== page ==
Auction catalogs from the #BKMlibrary continue to provide fascinating discoveries. Recently, I found a catalog comprising the collection of Charles Gillot filled with visual treasures! Who was Charles Gillot? Following the modern tradition of virtual research, I Googled him.
Charles Gillot (1853-1903) was a French inventor and avid collector of ancient and medieval works of art. His father, Firmin Gillot, invented “gillotage” a type of relief photoengraving that revolutionized book publishing; allowing simultaneous printing of text and images. Like father like son, Charles later made technical improvements upon this process, while concurrently amassing an immense amount of important art works.
Following Gillot’s death, Durand-Ruel gallery in Paris conducted two auction sales of his collection primarily made up of Asian objects as well as Islamic antiquities. The 1904 sale received high praise from many notable figures of the time such as the Goncourt brothers, calling it “the most perfect, the most sophisticated Japanese collection.”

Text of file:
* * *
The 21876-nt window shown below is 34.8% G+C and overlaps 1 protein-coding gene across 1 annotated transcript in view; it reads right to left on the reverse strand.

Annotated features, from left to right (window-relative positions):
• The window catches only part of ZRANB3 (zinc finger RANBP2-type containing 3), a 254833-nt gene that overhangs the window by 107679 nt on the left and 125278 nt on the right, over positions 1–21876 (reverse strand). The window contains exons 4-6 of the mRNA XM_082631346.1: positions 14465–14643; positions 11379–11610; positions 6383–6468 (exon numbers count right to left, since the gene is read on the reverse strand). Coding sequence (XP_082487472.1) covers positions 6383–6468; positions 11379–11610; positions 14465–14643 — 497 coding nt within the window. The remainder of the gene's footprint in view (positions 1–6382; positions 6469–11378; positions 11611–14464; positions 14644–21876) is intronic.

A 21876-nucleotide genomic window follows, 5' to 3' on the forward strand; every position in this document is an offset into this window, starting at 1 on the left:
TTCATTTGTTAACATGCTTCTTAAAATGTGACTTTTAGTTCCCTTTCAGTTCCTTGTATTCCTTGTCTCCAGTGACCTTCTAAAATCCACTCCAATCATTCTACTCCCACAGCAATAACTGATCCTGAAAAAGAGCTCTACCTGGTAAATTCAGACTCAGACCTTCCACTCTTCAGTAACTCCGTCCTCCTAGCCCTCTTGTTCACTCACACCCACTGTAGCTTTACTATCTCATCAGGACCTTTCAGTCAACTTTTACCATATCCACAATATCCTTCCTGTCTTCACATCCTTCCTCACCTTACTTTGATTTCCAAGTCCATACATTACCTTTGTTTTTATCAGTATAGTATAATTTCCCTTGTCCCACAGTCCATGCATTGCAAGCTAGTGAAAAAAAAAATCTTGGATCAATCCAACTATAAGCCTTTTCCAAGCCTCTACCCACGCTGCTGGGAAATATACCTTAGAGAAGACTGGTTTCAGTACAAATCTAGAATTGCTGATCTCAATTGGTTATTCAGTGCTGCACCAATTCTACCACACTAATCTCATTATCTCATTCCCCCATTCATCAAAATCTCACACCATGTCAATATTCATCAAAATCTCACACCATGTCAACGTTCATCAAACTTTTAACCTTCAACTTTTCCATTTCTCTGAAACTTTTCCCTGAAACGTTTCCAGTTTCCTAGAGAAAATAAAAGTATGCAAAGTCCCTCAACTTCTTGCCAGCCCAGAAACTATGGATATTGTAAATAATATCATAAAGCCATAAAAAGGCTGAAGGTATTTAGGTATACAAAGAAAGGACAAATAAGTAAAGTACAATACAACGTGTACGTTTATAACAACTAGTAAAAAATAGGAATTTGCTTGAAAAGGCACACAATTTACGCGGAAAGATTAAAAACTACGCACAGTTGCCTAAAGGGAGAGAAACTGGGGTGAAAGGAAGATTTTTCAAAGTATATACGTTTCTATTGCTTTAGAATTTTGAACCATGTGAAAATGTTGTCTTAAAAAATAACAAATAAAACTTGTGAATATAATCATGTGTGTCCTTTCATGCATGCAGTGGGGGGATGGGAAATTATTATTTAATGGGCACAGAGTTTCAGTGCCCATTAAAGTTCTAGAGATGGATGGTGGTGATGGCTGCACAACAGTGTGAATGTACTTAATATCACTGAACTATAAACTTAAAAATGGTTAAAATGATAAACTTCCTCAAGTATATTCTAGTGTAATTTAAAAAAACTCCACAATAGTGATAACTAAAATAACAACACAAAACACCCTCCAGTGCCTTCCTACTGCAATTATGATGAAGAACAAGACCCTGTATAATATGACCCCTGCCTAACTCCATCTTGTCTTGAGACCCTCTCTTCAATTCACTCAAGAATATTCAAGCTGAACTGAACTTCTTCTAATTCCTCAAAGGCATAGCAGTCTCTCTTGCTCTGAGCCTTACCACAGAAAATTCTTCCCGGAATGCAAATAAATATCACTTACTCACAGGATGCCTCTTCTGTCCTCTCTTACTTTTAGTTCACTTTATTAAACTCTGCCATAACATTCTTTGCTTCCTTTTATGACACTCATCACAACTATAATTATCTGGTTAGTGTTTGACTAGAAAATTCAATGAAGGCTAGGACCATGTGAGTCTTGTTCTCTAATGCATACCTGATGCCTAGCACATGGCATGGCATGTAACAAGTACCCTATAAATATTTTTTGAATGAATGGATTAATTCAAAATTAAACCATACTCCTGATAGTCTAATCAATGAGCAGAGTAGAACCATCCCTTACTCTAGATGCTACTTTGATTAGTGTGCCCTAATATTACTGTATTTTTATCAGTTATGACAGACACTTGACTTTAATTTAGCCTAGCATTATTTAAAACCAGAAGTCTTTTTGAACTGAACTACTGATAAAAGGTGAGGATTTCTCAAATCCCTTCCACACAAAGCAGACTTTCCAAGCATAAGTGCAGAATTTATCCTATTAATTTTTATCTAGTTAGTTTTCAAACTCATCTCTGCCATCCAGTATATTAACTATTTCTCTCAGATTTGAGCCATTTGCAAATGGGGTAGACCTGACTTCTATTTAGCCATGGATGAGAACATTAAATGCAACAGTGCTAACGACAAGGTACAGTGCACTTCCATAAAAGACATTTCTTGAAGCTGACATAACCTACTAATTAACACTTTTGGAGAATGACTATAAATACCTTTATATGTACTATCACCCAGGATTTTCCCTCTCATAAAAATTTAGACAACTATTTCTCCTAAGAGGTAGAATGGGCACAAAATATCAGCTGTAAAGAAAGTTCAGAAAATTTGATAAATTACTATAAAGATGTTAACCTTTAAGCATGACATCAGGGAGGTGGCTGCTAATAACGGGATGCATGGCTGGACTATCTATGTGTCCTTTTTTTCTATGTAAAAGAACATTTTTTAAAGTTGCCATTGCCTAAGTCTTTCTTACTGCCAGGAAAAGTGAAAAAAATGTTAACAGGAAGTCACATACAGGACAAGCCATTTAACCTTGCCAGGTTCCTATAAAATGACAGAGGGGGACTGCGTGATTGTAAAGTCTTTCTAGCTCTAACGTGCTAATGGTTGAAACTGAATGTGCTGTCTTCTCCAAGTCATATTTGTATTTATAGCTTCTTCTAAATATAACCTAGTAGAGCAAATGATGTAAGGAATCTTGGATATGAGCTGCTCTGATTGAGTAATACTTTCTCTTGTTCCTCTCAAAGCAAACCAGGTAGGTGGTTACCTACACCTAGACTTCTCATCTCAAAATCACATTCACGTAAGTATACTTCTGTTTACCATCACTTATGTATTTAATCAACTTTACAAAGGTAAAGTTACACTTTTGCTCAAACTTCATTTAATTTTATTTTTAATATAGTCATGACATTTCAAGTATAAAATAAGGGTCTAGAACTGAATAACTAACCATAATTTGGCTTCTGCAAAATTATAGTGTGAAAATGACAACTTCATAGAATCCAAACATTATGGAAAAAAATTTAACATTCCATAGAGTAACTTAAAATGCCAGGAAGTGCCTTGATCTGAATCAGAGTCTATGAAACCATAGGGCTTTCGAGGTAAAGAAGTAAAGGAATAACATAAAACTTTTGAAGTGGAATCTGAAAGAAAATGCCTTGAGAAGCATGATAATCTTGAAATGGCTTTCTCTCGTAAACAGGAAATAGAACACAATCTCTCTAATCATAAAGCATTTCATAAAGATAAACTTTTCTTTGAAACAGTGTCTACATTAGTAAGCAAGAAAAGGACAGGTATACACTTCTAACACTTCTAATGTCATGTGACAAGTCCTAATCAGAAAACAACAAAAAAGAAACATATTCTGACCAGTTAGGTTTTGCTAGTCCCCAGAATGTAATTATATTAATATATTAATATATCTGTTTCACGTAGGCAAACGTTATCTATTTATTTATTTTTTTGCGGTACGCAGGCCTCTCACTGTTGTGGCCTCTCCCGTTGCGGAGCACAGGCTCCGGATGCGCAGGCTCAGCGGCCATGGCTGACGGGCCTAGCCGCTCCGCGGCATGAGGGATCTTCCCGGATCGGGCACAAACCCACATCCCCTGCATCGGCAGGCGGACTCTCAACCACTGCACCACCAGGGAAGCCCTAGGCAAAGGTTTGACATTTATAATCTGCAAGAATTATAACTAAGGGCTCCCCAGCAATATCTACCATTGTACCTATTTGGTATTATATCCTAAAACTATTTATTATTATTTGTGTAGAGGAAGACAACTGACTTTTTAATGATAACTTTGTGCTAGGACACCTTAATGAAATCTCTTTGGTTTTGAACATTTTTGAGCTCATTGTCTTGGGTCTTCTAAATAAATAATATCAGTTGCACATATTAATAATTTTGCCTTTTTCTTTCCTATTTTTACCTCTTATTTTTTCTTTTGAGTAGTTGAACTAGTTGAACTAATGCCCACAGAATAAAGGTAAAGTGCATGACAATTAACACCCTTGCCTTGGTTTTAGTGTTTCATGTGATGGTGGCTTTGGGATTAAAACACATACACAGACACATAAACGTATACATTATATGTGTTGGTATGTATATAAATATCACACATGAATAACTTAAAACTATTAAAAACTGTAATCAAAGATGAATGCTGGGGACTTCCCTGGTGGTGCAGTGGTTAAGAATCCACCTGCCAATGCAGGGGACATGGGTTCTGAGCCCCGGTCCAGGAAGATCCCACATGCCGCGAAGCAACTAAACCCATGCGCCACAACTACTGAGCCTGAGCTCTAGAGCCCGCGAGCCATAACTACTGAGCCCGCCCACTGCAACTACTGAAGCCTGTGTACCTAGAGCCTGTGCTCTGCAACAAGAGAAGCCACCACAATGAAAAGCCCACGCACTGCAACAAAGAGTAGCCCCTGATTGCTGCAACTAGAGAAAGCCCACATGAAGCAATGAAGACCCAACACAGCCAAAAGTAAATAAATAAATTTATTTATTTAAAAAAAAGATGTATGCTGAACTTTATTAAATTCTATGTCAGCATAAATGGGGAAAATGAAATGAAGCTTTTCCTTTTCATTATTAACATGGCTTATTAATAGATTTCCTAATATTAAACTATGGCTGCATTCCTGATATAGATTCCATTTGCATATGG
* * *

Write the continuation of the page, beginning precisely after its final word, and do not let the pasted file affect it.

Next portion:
These beautiful auction catalogs are massive. Bound in two catalogs comprised of 3,453 lots—the delicate illustrations, marbled paper, and leather embossed horse are really something to behold!
The remainder of his collection was found 104 years after the original sale and Christie’s held the sale in 2008—owned by The Frick, one of our NYARC partners.
Posted by Kim Loconto